2.3. Endogenous Signal Assay

Human adrenergic alpha 1A receptor (ADRA1A, AY389505.1) gene and human MRGPRD (hMRGPRD, NM_198923.2) gene were cloned into pcDNA3.1 (Invitrogen, USA) (hereafter referred to as pcDNA-ADRA1A and pcDNA-hMRGPRD, resp.). Using LipofectAMINE 2000, 20000 HEK293 cells in each well of a 96-well multiplate were transfected with a set of 3 plasmids, consisting of one from each category as follows: (1) pNFAT-Luc plasmid (PathDetect NFAT cis-Reporting System), or pFR-Luc plasmid with pFA2-Elk1 plasmid (PathDetect Elk1 trans-Reporting System); (2) pRL-TK; (3) pcDNA3.1, pcDNA-ADRA1A, or pcDNA-hMRGPRD. Twenty-four hours after the transfection, the cells were lysed and transferred to OptiPlate-96. Samples were prepared in accordance with the manufacturer’s instructions for the Dual-Luciferase Reporter Assay System (Promega) and measured with the ARVO SX 1420 Multilabel Counter (Wallac). The signal intensity of each sample was calculated by dividing the value of firefly luciferase luminescent by the value of Renilla luciferase luminescent within the same sample. The cell culture media used in this assay was DMEM with 10% FBS, which may contain βAla less than 0.5 μM, at least 40 times lower than the EC50 of βAla to MRGPRD.

2.4. Guanosine 5′-O-(3-Thiotriphosphate) Binding Assay

pFast-Bac-hMRGPRD-Giα, in which bovine Giα (NM_174324) was fused to hMRGPRD in frame and cloned into pFast-Bac (Invitrogen Corporation), was served to obtain baculovirus possessing hMRGPRD-Giα, using the Bac-to-Bac Baculovirus Expression System with pFast-Bac1 in accordance with the manufacturer’s instructions. Sf9 cells in suspension culture were infected with the baculovirus possessing hMRGPRD-Giα at MOI = 2 to 5 and maintained for 72 hours at 27°C. Cells were harvested and fractured using the general method for the N2 cavitation system. Briefly, cells were suspended in a membrane preparation buffer (20 mM Hepes-KOH, 1 mM EDTA, 2 mM MgCl2, Complete EDTA-free, pH7.4) before being put in the N2 cavitation apparatus (Fike Metal Products), and then pressurized at 600 psi for 30 minutes on ice. Burst cells were collected and separated from the nuclear fraction by centrifugal separation (1,800 xvg for 10 minutes). The supernatant was centrifuged at 100,000 x g for 30 minutes to obtain a membrane fraction. The pellet was then resuspended in a membrane stock buffer (20 mM Tris-HCl, 10% glycerol, Complete EDTA-free, pH7.4) and kept as a hMRGPRD-Giα expressing membrane at −80°C. One microgram of the hMRGPRD-Giα expressing membrane, 0.44 nM GTPγS [35S], 5 μM GDP, the compound of interest, and 3.65 mg/mL LEADseeker beads were prepared with an assay buffer (20 mM Hepes, pH7.3, 100 mM NaCl, 10 mM MgCl2, 1 mM EDTA, 100 μg/mL saponin) in standard white 384 well assay microplates (Corning Inc.) at final volume of 60 μL. After incubating the microplates at room temperature for 1 hour, 10 μL of 100 μM GTPγS was added to each well. The microplates were measured using LEADseeker (GE Healthcare). The assay buffer used in this assay did not contain any βAla.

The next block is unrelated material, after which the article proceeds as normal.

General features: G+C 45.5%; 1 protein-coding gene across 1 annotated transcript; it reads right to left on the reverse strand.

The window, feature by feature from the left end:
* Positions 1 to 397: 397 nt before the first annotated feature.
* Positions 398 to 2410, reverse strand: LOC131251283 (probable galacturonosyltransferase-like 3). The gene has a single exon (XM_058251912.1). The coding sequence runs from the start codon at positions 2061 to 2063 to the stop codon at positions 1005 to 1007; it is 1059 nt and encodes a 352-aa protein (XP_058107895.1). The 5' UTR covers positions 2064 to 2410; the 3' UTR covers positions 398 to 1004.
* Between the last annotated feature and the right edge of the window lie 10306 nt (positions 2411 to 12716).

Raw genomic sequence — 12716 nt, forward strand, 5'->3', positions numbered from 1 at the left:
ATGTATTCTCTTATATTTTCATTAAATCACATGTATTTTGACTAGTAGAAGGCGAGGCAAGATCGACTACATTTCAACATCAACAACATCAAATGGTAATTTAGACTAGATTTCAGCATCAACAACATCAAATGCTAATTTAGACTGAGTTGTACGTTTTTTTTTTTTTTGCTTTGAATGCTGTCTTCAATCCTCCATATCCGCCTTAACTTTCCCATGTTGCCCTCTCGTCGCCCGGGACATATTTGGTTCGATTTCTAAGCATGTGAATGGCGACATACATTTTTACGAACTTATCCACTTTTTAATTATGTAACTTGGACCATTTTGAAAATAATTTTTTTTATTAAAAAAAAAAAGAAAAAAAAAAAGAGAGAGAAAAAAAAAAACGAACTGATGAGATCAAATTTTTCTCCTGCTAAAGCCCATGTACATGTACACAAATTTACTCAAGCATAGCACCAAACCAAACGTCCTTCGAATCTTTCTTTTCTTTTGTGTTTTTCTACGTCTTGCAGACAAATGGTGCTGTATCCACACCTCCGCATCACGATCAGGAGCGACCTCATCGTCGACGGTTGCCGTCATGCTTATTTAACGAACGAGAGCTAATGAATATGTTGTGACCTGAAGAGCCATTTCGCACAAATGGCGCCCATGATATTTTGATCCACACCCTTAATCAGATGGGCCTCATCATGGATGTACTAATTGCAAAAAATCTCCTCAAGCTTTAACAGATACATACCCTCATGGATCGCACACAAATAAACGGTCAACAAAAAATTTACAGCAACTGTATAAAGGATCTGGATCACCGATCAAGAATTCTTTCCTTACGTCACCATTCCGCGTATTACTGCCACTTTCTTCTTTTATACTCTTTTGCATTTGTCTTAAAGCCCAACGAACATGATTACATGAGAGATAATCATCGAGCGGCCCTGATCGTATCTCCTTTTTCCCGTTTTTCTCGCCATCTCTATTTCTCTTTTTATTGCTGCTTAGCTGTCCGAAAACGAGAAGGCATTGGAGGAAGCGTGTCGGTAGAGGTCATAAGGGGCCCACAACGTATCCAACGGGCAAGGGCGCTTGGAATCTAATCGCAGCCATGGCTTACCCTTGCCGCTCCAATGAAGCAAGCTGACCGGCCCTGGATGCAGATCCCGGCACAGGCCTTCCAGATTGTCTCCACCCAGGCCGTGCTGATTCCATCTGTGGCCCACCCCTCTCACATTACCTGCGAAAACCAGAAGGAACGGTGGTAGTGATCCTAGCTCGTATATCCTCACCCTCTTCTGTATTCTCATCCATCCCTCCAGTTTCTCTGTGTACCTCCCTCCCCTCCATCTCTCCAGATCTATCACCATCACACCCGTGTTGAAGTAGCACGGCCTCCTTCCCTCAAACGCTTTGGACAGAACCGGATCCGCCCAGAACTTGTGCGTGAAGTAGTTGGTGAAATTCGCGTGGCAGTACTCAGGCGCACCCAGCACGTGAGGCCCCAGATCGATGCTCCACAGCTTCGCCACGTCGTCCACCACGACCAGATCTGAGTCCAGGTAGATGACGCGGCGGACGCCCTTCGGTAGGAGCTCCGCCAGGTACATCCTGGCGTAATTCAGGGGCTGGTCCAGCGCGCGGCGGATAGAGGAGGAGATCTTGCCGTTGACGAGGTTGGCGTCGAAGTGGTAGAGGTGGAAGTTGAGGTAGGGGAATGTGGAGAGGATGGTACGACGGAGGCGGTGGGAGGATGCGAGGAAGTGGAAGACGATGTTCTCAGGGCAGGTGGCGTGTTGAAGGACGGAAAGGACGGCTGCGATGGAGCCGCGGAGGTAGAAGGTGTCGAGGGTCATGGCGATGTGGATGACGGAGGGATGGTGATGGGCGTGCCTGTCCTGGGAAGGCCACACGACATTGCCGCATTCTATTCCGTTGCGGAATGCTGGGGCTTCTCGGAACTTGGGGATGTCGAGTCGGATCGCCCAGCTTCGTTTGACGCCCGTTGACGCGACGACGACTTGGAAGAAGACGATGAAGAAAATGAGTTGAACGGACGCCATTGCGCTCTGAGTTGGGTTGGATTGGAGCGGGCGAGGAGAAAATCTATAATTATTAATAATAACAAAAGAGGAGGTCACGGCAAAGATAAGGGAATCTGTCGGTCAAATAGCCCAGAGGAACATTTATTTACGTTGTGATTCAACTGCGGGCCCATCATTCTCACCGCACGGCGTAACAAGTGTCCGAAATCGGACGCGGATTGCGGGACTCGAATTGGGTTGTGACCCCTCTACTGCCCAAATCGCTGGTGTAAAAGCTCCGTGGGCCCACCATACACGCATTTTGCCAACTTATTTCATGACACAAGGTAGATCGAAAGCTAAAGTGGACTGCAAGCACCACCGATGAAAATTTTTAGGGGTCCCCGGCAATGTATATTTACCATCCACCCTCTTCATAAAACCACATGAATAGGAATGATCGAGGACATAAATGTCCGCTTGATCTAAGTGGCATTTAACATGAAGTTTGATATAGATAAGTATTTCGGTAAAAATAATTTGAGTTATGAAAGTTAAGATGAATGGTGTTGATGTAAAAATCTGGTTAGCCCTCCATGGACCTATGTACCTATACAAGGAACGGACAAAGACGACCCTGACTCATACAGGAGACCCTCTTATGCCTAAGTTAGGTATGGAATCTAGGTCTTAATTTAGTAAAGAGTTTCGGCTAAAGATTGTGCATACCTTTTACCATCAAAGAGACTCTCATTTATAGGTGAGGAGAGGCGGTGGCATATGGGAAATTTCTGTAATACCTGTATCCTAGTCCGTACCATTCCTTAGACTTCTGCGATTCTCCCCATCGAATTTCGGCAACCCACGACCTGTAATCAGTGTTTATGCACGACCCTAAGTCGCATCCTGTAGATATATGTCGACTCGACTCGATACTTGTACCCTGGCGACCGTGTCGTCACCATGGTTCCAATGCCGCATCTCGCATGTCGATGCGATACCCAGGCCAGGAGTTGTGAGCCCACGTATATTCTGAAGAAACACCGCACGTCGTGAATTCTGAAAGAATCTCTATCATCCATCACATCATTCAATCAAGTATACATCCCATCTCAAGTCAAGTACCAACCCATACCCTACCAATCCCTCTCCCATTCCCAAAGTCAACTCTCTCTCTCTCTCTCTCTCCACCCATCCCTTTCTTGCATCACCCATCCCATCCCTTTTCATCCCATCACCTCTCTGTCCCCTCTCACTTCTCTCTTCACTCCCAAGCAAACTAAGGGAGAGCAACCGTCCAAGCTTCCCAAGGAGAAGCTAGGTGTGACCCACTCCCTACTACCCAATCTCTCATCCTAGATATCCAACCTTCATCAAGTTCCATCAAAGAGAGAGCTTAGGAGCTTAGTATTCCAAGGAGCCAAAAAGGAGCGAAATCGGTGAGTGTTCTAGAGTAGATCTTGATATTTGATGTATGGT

2.5. Calcium Flux Assay

CHO/dhfr cells were transfected with pSV2-dhfr and pSR-hMRGPRD, where hMRGPRD was cloned into an original vector containing SRα promoter, using LipofectAMINE2000 to establish hMRGPRD/CHO/dhfr cells, stable CHO/dhfr cell lines which overexpress hMRGPRD. Three thousand six hundred hMRGPRD/CHO/dhfr cells were plated onto each well of black 384 well cell culture microplates (Corning Inc.) and cultured for 2 days. In accordance with the manufacturer’s instructions for the FLIPR Calcium 3 Assay Kit (Molecular Devices), the loading buffer, in which Calcium 3 Assay Solution was diluted with a HH buffer (HBSS, 25 mM Hepes, pH7.4, 2.5 mM probenecid), was added to each well after media disposal and kept at 37°C for 1 hour under 5% CO2. For the agonist screening, the HH buffer containing a test compound was added to each well and then the fluorescence transition caused by 488 nm excitation light was detected using FLIPR (Molecular Devices). For the antagonist screening, the HH buffer containing the test compound was added and incubated for 10 minutes and then the fluorescence transition was detected as the HH buffer containing βAla was added to each well. The assay buffer used in this assay did not contain any βAla.

2.6. IP Assay

Ten thousand hMRGPRD/CHO/dhfr cells were plated onto each well of 96-well cell culture microplates and cultured for 6 hours, which were then labeled using labeling media (DMEM inositol-free, 10% FBS dialyzed, 1 nCi/mL myo-[2-3H]inositol) and cultured overnight. Labeling media was replaced with an IP assay buffer (200 mM HBSS, 25 mM Hepes, pH7.0, 0.1% BSA, 20 mM LiCl) that contained test compounds and was incubated for 1 hour for the agonists screening and incubated for 15 minutes for the antagonists screening. For the antagonist screening, in addition to the test compounds, βAla was added and incubated for 1 hour. After removing the assay buffer, 20 mM formic acid was added and incubated for 3 hours at 4°C. Formic acid lysate was added to RNA binding YSi and shaken vigorously in OptiPlate-96 (Perkin Elmer). The microplates were incubated at room temperature overnight and examined for radioactivity using TopCount (Perkin Elmer). The assay buffer used in this assay did not contain any βAla.